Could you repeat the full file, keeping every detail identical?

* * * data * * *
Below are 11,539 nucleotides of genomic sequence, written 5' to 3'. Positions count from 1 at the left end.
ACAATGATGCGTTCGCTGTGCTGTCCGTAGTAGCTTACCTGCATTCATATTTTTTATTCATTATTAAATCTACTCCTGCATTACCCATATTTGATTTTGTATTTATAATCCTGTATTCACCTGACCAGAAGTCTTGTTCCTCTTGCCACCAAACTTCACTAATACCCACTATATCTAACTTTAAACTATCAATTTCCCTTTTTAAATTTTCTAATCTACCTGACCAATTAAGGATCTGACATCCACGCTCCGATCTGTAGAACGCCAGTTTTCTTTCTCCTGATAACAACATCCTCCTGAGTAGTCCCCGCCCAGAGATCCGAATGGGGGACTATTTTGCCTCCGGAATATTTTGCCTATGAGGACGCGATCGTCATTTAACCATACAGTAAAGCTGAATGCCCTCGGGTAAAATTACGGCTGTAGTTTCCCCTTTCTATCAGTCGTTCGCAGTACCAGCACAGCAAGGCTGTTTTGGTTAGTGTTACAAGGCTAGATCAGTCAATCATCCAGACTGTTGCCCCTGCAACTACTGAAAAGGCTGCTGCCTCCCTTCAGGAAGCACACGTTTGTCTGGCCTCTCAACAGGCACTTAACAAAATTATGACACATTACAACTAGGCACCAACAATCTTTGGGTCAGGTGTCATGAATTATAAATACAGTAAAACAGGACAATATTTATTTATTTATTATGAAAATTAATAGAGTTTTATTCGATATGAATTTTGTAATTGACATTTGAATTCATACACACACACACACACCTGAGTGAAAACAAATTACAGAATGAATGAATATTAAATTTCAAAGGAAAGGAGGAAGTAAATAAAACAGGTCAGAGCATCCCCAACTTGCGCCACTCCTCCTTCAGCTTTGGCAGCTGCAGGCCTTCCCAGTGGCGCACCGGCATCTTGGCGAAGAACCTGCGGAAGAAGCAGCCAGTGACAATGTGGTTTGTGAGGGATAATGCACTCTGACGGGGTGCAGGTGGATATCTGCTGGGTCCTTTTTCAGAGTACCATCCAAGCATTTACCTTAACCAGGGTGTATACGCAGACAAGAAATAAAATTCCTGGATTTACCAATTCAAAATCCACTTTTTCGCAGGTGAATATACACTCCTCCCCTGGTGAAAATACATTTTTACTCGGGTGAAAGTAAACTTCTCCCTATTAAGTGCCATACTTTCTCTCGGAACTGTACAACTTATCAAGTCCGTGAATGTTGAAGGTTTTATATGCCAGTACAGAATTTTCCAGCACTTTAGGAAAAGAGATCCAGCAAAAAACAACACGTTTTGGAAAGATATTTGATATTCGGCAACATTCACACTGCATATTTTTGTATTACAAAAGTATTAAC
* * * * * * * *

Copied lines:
Below are 11,539 nucleotides of genomic sequence, written 5' to 3'. Positions count from 1 at the left end.
ACAATGATGCGTTCGCTGTGCTGTCCGTAGTAGCTTACCTGCATTCATATTTTTTATTCATTATTAAATCTACTCCTGCATTACCCATATTTGATTTTGTATTTATAATCCTGTATTCACCTGACCAGAAGTCTTGTTCCTCTTGCCACCAAACTTCACTAATACCCACTATATCTAACTTTAAACTATCAATTTCCCTTTTTAAATTTTCTAATCTACCTGACCAATTAAGGATCTGACATCCACGCTCCGATCTGTAGAACGCCAGTTTTCTTTCTCCTGATAACAACATCCTCCTGAGTAGTCCCCGCCCAGAGATCCGAATGGGGGACTATTTTGCCTCCGGAATATTTTGCCTATGAGGACGCGATCGTCATTTAACCATACAGTAAAGCTGAATGCCCTCGGGTAAAATTACGGCTGTAGTTTCCCCTTTCTATCAGTCGTTCGCAGTACCAGCACAGCAAGGCTGTTTTGGTTAGTGTTACAAGGCTAGATCAGTCAATCATCCAGACTGTTGCCCCTGCAACTACTGAAAAGGCTGCTGCCTCCCTTCAGGAAGCACACGTTTGTCTGGCCTCTCAACAGGCACTTAACAAAATTATGACACATTACAACTAGGCACCAACAATCTTTGGGTCAGGTGTCATGAATTATAAATACAGTAAAACAGGACAATATTTATTTATTTATTATGAAAATTAATAGAGTTTTATTCGATATGAATTTTGTAATTGACATTTGAATTCATACACACACACACACACCTGAGTGAAAACAAATTACAGAATGAATGAATATTAAATTTCAAAGGAAAGGAGGAAGTAAATAAAACAGGTCAGAGCATCCCCAACTTGCGCCACTCCTCCTTCAGCTTTGGCAGCTGCAGGCCTTCCCAGTGGCGCACCGGCATCTTGGCGAAGAACCTGCGGAAGAAGCAGCCAGTGACAATGTGGTTTGTGAGGGATAATGCACTCTGACGGGGTGCAGGTGGATATCTGCTGGGTCCTTTTTCAGAGTACCATCCAAGCATTTACCTTAACCAGGGTGTATACGCAGACAAGAAATAAAATTCCTGGATTTACCAATTCAAAATCCACTTTTTCGCAGGTGAATATACACTCCTCCCCTGGTGAAAATACATTTTTACTCGGGTGAAAGTAAACTTCTCCCTATTAAGTGCCATACTTTCTCTCGGAACTGTACAACTTATCAAGTCCGTGAATGTTGAAGGTTTTATATGCCAGTACAGAATTTTCCAGCACTTTAGGAAAAGAGATCCAGCAAAAAACAACACGTTTTGGAAAGATATTTGATATTCGGCAACATTCACACTGCATATTTTTGTATTACAAAAGTATTAAC